NMDA Receptors[edit]

OIH shares commonalities with chronic pain in their neural mechanisms and specifically their usage of the glutaminergic system and NMDA glutamate receptors. NMDA receptors can be found presynaptically on central terminals of primary afferent neurons and postsynaptically on spinal dorsal horn neurons.[26] it has been shown experimentally that introduction of an NMDA receptor antagonist to mice and rats greatly reduces or even prevents OIH.[27]

B-arrestin 2 transcripts (Arrb2) are implicated in OIH because of their upregulation during analgesic tolerance in the periaqueductal gray, cortex and striatum.[28] NMDA receptor antagonists combined with morphine in OIH conditions have been shown to reduce Arr2b in the entirety of the mouse's brain.[29] These findings implicate Arr2b activity as a factor in OIH.

Long-Term Potentiation[edit]

Long-Term Potentiation (LTP) is the increase in sensitivity of homosynapses that augment the synapse's strength and signal transduction. In the context of OIH, LTP has been shown to contribute to hyperalgesia by hypersensitizing areas of nociceptive processing, particularly at synapses between C fibers and the spinal cord dorsal horn.[30] Studies that attempted to link LTP and hyperalgesia have found that drugs able to block LTP (ketamine and minocycline) also decrease hyperalgesia.[31] In addition, LTP and OIH both utilize NMDA receptors and their activity can be reduced by NMDA receptor antagonists (i.e. ketamine).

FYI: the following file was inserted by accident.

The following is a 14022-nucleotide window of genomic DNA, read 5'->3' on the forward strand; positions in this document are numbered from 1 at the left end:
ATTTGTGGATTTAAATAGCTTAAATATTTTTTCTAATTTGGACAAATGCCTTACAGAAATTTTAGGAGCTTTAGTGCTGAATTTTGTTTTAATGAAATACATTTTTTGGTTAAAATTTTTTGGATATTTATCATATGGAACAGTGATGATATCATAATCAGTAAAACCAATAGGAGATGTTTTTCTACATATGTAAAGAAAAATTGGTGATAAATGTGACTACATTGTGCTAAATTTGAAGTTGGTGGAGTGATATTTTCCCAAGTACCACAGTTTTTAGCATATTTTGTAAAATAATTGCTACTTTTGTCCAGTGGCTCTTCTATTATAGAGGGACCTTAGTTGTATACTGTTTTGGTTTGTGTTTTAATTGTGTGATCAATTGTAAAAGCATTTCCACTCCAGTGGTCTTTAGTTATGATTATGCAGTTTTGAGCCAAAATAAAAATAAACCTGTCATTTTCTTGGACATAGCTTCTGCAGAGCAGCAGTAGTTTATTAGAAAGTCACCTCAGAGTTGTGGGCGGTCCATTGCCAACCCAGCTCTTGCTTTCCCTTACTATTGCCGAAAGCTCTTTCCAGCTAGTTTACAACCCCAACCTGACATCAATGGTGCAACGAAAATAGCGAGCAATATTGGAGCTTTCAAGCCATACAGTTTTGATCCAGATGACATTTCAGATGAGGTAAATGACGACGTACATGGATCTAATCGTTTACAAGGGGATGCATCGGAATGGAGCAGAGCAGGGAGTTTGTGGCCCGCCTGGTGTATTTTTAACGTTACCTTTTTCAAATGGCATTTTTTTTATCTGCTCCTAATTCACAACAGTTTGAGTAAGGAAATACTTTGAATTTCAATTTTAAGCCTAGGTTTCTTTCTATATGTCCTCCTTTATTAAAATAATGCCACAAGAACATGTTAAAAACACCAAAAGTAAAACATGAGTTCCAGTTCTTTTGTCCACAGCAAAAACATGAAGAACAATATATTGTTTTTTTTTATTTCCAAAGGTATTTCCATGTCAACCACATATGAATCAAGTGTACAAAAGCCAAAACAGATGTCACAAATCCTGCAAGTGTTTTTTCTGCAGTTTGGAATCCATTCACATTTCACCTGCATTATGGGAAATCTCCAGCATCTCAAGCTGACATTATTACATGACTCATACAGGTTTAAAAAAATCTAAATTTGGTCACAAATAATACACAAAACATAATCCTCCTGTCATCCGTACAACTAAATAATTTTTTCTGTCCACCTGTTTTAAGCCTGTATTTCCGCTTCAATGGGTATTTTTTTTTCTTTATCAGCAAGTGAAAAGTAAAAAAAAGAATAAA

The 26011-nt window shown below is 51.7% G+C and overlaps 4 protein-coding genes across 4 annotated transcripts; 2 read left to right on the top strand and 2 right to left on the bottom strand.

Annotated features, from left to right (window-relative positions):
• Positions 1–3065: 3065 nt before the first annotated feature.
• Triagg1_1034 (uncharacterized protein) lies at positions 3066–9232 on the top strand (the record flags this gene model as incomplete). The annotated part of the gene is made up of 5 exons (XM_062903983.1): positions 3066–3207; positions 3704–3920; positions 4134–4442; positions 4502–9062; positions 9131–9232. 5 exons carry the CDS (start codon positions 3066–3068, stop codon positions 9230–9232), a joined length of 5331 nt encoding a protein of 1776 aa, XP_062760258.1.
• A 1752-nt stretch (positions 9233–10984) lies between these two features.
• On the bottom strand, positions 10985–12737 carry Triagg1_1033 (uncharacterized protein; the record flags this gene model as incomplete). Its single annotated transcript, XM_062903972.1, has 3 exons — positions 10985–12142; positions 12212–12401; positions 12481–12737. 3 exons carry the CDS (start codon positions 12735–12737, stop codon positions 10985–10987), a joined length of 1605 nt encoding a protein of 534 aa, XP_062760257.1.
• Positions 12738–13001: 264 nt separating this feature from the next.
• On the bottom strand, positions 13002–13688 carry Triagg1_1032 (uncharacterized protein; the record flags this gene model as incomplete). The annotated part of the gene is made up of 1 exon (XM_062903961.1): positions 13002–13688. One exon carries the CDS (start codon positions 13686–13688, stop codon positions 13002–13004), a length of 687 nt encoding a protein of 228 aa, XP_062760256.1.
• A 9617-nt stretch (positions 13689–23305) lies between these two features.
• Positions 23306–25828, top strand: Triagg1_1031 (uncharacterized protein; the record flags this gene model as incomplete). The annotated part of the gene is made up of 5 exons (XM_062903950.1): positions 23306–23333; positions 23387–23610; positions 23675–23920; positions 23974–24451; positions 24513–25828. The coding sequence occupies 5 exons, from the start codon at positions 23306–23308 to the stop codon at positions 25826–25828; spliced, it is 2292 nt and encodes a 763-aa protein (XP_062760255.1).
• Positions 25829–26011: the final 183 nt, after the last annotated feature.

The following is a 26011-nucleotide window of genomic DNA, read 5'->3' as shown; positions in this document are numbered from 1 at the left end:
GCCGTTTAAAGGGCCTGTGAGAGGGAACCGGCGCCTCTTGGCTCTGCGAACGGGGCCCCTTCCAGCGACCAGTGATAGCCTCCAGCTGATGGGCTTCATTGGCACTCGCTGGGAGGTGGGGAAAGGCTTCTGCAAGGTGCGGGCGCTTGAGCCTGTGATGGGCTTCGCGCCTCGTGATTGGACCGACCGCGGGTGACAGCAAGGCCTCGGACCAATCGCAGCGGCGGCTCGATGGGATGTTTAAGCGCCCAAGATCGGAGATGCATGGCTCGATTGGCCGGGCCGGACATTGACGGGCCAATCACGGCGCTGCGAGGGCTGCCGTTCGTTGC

Treatment of opioid tolerance and opioid-Induced hyperalgesia differs but it may be difficult to differentiate these two conditions in a clinical setting where most pain assessments are done through simple scale scores.[32] The treatment for OIH may be challenging because of the lack of adequate quality studies published, which is possibly due to the complexity in diagnosis of OIH and challenges in working with patients on chronic opioids. Currently there is no single best pharmacologic treatment for OIH.[32]

One general treatment option is to gradually reduce or discontinue the dose of opioid to see if OIH is improved, although this could induce withdrawal symptoms that may initially increase pain.[32][17][6]

Opioid switching, also called opioid rotation, is the replacement of the current opioid with another pharmacological agent such as morphine or methadone. It was effective in some studies, but can increase sensitivity to pain, requiring higher doses of the opioid-sparing drug.[33] Opioid rotation is a safe and effective alternative to completely stopping opioid therapy.[34][35][36][37] Methadone is also believed to show some efficacy in OIH, presumably due to its weak NMDA antagonist activity.